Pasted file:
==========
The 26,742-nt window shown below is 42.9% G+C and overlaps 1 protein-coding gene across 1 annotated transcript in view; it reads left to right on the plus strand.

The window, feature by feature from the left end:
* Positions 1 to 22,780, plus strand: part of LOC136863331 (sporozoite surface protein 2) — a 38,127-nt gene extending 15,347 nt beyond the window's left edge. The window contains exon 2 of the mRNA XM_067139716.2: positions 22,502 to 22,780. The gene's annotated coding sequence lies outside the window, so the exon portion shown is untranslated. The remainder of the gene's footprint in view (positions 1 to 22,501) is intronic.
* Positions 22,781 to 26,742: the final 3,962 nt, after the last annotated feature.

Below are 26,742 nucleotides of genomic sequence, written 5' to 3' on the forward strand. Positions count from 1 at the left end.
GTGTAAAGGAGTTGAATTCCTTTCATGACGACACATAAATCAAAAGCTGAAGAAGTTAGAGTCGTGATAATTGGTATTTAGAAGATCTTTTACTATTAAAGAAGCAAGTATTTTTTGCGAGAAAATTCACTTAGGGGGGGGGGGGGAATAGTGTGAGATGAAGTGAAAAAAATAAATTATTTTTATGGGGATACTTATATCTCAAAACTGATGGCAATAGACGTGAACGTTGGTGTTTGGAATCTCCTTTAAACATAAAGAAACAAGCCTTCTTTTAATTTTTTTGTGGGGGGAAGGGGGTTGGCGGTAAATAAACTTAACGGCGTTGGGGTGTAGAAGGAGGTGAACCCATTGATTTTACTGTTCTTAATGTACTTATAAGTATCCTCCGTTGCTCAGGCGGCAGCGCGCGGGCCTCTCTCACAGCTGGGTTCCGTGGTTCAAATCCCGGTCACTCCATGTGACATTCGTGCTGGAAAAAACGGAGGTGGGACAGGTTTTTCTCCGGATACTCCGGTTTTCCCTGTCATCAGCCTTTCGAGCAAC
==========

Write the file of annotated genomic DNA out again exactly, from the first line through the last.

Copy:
The 26,742-nt window shown below is 42.9% G+C and overlaps 1 protein-coding gene across 1 annotated transcript in view; it reads left to right on the plus strand.

The window, feature by feature from the left end:
* Positions 1 to 22,780, plus strand: part of LOC136863331 (sporozoite surface protein 2) — a 38,127-nt gene extending 15,347 nt beyond the window's left edge. The window contains exon 2 of the mRNA XM_067139716.2: positions 22,502 to 22,780. The gene's annotated coding sequence lies outside the window, so the exon portion shown is untranslated. The remainder of the gene's footprint in view (positions 1 to 22,501) is intronic.
* Positions 22,781 to 26,742: the final 3,962 nt, after the last annotated feature.

Below are 26,742 nucleotides of genomic sequence, written 5' to 3' on the forward strand. Positions count from 1 at the left end.
GTGTAAAGGAGTTGAATTCCTTTCATGACGACACATAAATCAAAAGCTGAAGAAGTTAGAGTCGTGATAATTGGTATTTAGAAGATCTTTTACTATTAAAGAAGCAAGTATTTTTTGCGAGAAAATTCACTTAGGGGGGGGGGGGGAATAGTGTGAGATGAAGTGAAAAAAATAAATTATTTTTATGGGGATACTTATATCTCAAAACTGATGGCAATAGACGTGAACGTTGGTGTTTGGAATCTCCTTTAAACATAAAGAAACAAGCCTTCTTTTAATTTTTTTGTGGGGGGAAGGGGGTTGGCGGTAAATAAACTTAACGGCGTTGGGGTGTAGAAGGAGGTGAACCCATTGATTTTACTGTTCTTAATGTACTTATAAGTATCCTCCGTTGCTCAGGCGGCAGCGCGCGGGCCTCTCTCACAGCTGGGTTCCGTGGTTCAAATCCCGGTCACTCCATGTGACATTCGTGCTGGAAAAAACGGAGGTGGGACAGGTTTTTCTCCGGATACTCCGGTTTTCCCTGTCATCAGCCTTTCGAGCAAC